A number-one New York Times bestseller when it was originally published, THE SILMARILLION is the core of J.R.R. Tolkien's imaginative writing, a work whose origins stretch back to a time long before THE HOBBIT. Tolkien considered THE SILMARILLION his most important work, and, though it was published last and posthumously, this great collection of tales and legends clearly sets the stage for all his other writing. The story of the creation of the world and of the the First Age, this is the ancient drama to which the characters in THE LORD OF THE RINGS look back and in whose events some of them, such as Elrond and Galadriel, took part. The three Silmarils were jewels created by Feanor, most gifted of the Elves. Within them was imprisoned the Light of the Two Trees of Valinor before the Trees themselves were destroyed by Morgoth, the first Dark Lord. Thereafter, the unsullied Light of Valinor lived on only in the Silmarils, but they were seized by Morgoth and set in his crown, which was guarded in the impenetrable fortress of Angband in the north of Middle-earth. THE SILMARILLION is the history of the rebellion of Feanor and his kindred against the gods, their exile from Valinor and return to Middle-earth, and their war, hopeless despite all their heroism, against the great Enemy. This second edition features a letter written by J.R.R. Tolkien describing his intentions for the book, which serves as a brilliant exposition of his conception of the earlier Ages of Middle-earth.
Please note that the content of this book primarily consists of articles available from Wikipedia or other free sources online. Pages: 91. Chapters: Characters in The Silmarillion, Of the Rings of Power and the Third Age, Akallab th, Ungoliant, Gil-galad, Manw, Valaquenta, E rendil, Glorfindel, Varda, F anor, Aul, Ulmo, Elros, Celebrimbor, Nienna, Finw, Oss, Elwing, Ainulindal, Glaurung, Beren, L thien, Melian, Thingol, Finrod Felagund, Finarfin, Maedhros, Caranthir, Fingolfin, Barahir, Angrod, Orodreth, Sauron, T rin Turambar, Morgoth, Galadriel, Quenta Silmarillion, Red Book of Westmarch, Elrond, Hador, C rdan, H rin, Easterlings, Ni nor N niel, E l, Tuor, Beleg, Morwen, Brandir, Maglor, Curufin, Eru Il vatar, Idril, Dior Eluch l, Celegorm, Aredhel, Finduilas, Fingon, Maeglin, Voronw, Erendis, B or, Turgon, Marach, Huor, Ecthelion of the Fountain, Carcharoth, Lalaith, Amras, M m, E nw, Haleth, Gorlim, Halmir, Aerin, R an, Mablung, Dorlas, Haldir, Arien, Amrod, Uinen, Tilion, Ilmar, Nimloth, Elur d and Elur n, Salmar, Thuringwethil. Excerpt: Sauron (pronounced ) is the primary antagonist and titular character of the epic fantasy novel The Lord of the Rings by J. R. R. Tolkien. In the same work, he is revealed to be the same character as "the Necromancer" from Tolkien's earlier novel The Hobbit. In Tolkien's The Silmarillion (published posthumously by Tolkien's son Christopher Tolkien), he is also revealed to have been the chief lieutenant of the first Dark Lord, Morgoth. Tolkien noted that the "angelic" powers of his constructed myth "were capable of many degrees of error and failing," but by far the worst was "the absolute Satanic rebellion and evil of Morgoth and his satellite Sauron." The cosmological myth prefixed to The Silmarillion explains how the supreme being Eru initiated his creation by bringing into being innumerable spirits, "the offspring of his thought," who were with him before anything else had been made. The being later known as Sauron...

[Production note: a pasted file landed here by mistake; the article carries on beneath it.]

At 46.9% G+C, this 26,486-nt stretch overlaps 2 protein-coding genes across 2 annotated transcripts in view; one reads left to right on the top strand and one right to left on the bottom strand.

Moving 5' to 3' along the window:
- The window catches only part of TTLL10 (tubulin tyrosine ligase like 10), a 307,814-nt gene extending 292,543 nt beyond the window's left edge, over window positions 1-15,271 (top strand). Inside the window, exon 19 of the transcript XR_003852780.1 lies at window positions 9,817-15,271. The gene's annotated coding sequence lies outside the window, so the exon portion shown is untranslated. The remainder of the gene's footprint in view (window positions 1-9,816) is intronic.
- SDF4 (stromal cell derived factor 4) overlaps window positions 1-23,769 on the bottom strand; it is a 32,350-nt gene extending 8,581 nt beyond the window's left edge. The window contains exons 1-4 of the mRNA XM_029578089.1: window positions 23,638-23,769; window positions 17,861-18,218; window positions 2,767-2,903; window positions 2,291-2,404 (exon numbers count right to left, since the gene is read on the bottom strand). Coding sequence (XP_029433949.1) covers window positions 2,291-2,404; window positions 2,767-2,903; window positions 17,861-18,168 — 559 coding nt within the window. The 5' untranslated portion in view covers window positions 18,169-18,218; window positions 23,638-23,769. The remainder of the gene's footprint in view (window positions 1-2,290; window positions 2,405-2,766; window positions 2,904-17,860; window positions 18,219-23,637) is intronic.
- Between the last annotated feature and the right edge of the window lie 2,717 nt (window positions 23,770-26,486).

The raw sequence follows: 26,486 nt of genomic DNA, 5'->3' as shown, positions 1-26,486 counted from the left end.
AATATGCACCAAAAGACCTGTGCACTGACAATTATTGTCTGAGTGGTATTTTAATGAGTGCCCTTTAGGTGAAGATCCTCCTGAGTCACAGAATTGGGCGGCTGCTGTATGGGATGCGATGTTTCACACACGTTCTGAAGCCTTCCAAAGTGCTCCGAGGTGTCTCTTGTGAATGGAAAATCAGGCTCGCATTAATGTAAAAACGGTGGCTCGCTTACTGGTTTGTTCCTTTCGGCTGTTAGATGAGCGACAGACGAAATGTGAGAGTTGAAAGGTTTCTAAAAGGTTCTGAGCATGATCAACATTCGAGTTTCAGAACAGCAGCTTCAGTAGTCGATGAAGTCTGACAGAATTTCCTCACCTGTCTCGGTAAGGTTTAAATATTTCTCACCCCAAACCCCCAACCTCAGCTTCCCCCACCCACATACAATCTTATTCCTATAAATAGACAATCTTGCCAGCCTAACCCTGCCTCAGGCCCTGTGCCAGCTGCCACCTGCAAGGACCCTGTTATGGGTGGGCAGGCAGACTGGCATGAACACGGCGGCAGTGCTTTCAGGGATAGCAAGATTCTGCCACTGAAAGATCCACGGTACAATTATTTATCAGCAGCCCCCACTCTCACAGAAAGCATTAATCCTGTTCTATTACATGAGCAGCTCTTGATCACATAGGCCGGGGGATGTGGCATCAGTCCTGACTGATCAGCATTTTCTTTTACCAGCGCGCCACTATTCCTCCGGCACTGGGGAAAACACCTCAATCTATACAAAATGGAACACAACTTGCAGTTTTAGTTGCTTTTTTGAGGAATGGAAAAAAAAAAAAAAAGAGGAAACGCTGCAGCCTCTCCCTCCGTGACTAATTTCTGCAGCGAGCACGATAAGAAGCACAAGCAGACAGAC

Articles on the Silmarillion Including
Please note that the content of this book primarily consists of articles available from Wikipedia or other free sources online. Hephaestus Books represents a new publishing paradigm, allowing disparate content sources to be curated into cohesive, relevant, and informative books. To date, this content has been curated from Wikipedia articles and images under Creative Commons licensing, although as Hephaestus Books continues to increase in scope and dimension, more licensed and public domain content is being added. We believe books such as this represent a new and exciting lexicon in the sharing of human knowledge. This particular book is a collaboration focused on The Silmarillion.More info: The Silmarillion is a collection of J. R. R. Tolkien's mythopoeic works, edited and published posthumously by his son Christopher Tolkien in 1977, with assistance from Guy Gavriel Kay, who later became a noted fantasy writer. The Silmarillion, along with J. R. R. Tolkien's other works, forms a comprehensive, yet incomplete, narrative that describes the universe of Middle-earth within which The Hobbit and The Lord of the Rings take place.